"I honestly don't know what is going to happen with regard to the oil spill," Scripps' Bartlett said. "It's very likely in the heavily impacted areas to have a strong influence on the composition of microbial communities. But gosh, I just don't have a good sense of where that all is going to go."

'Insufficient investment' in research

Marine microbiology has long been a meagerly funded field. Even when oil spills have been on politicians' agendas, most money has gone toward technological fixes like double-hulled tankers. As a result, microbiologists have few specific answers to offer on how the Gulf's bacterial life will change. Some lessons have been learned from spills in Japan, Alaska and France, but over the past 20 years, when biological tools have rapidly advanced, money has slipped out of reach.

"We are now reaping the sad result of insufficient investment in the kind of research that should have been happening all along," said Colwell, who was tapped this week to lead an independent panel advising where BP's promised $500 million in research funds should be invested.

Given the uncertainty, microbiologists are scrambling to reach the Gulf and sample waters near the former site of the Deepwater Horizon. Researchers from the Lawrence Berkeley National Laboratory and the University of California, Santa Barbara, backed in part by emergency federal grants, have set out on research ships like Cape Hatteras, Brooks McCall and Ocean Veritas to sample the ocean's smallest residents.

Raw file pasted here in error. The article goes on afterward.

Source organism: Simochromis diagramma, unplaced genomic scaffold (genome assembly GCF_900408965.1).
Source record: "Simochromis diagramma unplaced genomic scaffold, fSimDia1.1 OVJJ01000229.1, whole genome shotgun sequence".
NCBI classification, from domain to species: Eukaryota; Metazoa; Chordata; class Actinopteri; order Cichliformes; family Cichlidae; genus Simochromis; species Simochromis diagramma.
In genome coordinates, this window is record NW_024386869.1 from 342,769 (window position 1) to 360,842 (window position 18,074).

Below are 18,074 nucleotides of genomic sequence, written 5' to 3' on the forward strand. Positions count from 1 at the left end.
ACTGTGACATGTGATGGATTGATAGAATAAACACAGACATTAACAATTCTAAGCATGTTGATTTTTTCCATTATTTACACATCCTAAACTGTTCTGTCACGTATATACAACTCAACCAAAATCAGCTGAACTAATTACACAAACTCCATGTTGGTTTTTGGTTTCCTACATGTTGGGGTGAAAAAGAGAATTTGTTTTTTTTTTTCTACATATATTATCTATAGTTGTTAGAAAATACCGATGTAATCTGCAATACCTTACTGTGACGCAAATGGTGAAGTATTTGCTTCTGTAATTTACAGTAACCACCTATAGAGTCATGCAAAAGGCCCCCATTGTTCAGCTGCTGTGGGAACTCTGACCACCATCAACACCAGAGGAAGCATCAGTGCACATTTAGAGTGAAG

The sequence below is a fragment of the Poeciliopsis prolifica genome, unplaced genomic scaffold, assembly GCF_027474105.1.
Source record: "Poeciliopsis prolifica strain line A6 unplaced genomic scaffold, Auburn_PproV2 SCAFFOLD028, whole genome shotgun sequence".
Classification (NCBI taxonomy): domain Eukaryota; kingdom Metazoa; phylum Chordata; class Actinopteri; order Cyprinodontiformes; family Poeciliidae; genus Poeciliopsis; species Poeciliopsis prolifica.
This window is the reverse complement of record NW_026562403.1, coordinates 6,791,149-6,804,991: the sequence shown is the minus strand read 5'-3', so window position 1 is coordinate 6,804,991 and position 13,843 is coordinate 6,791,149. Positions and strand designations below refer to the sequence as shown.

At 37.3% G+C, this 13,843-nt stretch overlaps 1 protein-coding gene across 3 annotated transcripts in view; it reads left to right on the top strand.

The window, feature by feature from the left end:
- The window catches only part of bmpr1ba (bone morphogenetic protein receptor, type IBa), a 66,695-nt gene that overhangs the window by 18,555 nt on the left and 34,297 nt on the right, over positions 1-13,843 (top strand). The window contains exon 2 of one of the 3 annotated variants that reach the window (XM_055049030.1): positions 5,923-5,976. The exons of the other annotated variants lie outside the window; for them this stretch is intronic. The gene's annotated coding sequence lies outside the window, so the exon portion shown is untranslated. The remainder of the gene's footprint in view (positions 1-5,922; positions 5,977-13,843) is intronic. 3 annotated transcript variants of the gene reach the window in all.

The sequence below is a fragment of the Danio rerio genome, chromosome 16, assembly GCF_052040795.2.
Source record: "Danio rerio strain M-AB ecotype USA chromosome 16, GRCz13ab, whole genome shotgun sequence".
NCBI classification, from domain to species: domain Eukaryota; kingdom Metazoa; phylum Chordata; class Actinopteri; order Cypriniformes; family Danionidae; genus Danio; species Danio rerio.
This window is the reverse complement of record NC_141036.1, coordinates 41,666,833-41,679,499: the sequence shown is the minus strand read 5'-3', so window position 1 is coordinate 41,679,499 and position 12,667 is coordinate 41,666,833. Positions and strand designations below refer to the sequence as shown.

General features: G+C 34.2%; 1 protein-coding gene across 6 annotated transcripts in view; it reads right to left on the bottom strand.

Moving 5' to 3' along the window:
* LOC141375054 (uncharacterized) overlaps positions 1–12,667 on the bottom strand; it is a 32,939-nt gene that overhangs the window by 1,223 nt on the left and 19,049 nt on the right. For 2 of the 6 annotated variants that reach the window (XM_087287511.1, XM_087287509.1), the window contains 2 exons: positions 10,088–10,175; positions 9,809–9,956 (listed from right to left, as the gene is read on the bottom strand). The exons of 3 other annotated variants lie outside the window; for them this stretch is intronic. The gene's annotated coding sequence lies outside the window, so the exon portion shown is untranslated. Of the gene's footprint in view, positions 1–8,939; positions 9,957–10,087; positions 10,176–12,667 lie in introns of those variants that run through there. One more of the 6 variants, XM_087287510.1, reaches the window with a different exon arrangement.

Few initial results are available, and much microbial activity has been inferred from a drop in oxygen levels in waters surrounding the spill. This plunge, however, even in the undersea plumes of oil-water mixture, has not been deep enough to limit the oxygen needed by microbes, according to Ken Lee, director of Canada's Centre for Offshore Oil, Gas and Energy Research. Lee has had researchers monitoring the spill for weeks.

"We've been monitoring oxygen profiles in the water column continuously," Lee said. Early tests likely used inaccurate equipment, he added, as "it doesn't look like there's a significant or any significant change in oxygen profiles at this time."

The undersea plumes are less dense than previous analogies may have suggested, Lee added. "It's certainly not salad dressing under water at depth," he said. "We've collected many samples for [analysis] and it appears that the concentrations are quite low."